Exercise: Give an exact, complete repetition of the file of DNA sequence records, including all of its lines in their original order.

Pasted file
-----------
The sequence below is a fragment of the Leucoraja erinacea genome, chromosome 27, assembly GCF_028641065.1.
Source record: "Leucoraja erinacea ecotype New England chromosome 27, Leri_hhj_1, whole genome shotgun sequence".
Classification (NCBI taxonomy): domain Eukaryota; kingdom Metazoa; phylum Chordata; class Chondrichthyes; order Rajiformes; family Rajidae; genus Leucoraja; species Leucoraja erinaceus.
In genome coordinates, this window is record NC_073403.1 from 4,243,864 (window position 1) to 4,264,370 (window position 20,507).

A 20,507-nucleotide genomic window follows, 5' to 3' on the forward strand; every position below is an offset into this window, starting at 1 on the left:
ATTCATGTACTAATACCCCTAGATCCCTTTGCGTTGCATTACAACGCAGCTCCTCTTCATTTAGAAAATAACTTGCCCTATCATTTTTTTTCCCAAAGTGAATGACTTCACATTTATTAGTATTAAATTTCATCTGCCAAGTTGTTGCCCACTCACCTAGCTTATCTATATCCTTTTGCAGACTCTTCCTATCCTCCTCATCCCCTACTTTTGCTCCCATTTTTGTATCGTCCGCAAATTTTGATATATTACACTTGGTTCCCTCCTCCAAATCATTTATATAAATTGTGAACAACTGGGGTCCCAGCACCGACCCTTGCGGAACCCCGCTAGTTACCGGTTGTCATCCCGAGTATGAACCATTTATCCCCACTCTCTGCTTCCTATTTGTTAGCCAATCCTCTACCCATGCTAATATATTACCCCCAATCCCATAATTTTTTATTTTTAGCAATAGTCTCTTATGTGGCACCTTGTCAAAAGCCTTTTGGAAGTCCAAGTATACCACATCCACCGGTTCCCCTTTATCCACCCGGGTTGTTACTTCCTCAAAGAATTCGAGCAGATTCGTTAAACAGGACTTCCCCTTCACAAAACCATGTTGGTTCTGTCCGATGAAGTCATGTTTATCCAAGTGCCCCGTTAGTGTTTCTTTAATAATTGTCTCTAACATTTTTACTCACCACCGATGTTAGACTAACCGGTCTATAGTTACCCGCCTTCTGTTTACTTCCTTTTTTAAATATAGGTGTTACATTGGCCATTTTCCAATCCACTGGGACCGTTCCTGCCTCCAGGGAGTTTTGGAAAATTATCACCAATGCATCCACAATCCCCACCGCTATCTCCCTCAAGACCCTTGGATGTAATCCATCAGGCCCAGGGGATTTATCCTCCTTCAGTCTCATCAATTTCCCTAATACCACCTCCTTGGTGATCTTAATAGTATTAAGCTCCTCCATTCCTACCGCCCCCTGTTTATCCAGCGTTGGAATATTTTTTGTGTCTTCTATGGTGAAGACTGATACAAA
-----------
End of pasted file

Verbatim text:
The sequence below is a fragment of the Leucoraja erinacea genome, chromosome 27, assembly GCF_028641065.1.
Source record: "Leucoraja erinacea ecotype New England chromosome 27, Leri_hhj_1, whole genome shotgun sequence".
Classification (NCBI taxonomy): domain Eukaryota; kingdom Metazoa; phylum Chordata; class Chondrichthyes; order Rajiformes; family Rajidae; genus Leucoraja; species Leucoraja erinaceus.
In genome coordinates, this window is record NC_073403.1 from 4,243,864 (window position 1) to 4,264,370 (window position 20,507).

A 20,507-nucleotide genomic window follows, 5' to 3' on the forward strand; every position below is an offset into this window, starting at 1 on the left:
ATTCATGTACTAATACCCCTAGATCCCTTTGCGTTGCATTACAACGCAGCTCCTCTTCATTTAGAAAATAACTTGCCCTATCATTTTTTTTCCCAAAGTGAATGACTTCACATTTATTAGTATTAAATTTCATCTGCCAAGTTGTTGCCCACTCACCTAGCTTATCTATATCCTTTTGCAGACTCTTCCTATCCTCCTCATCCCCTACTTTTGCTCCCATTTTTGTATCGTCCGCAAATTTTGATATATTACACTTGGTTCCCTCCTCCAAATCATTTATATAAATTGTGAACAACTGGGGTCCCAGCACCGACCCTTGCGGAACCCCGCTAGTTACCGGTTGTCATCCCGAGTATGAACCATTTATCCCCACTCTCTGCTTCCTATTTGTTAGCCAATCCTCTACCCATGCTAATATATTACCCCCAATCCCATAATTTTTTATTTTTAGCAATAGTCTCTTATGTGGCACCTTGTCAAAAGCCTTTTGGAAGTCCAAGTATACCACATCCACCGGTTCCCCTTTATCCACCCGGGTTGTTACTTCCTCAAAGAATTCGAGCAGATTCGTTAAACAGGACTTCCCCTTCACAAAACCATGTTGGTTCTGTCCGATGAAGTCATGTTTATCCAAGTGCCCCGTTAGTGTTTCTTTAATAATTGTCTCTAACATTTTTACTCACCACCGATGTTAGACTAACCGGTCTATAGTTACCCGCCTTCTGTTTACTTCCTTTTTTAAATATAGGTGTTACATTGGCCATTTTCCAATCCACTGGGACCGTTCCTGCCTCCAGGGAGTTTTGGAAAATTATCACCAATGCATCCACAATCCCCACCGCTATCTCCCTCAAGACCCTTGGATGTAATCCATCAGGCCCAGGGGATTTATCCTCCTTCAGTCTCATCAATTTCCCTAATACCACCTCCTTGGTGATCTTAATAGTATTAAGCTCCTCCATTCCTACCGCCCCCTGTTTATCCAGCGTTGGAATATTTTTTGTGTCTTCTATGGTGAAGACTGATACAAA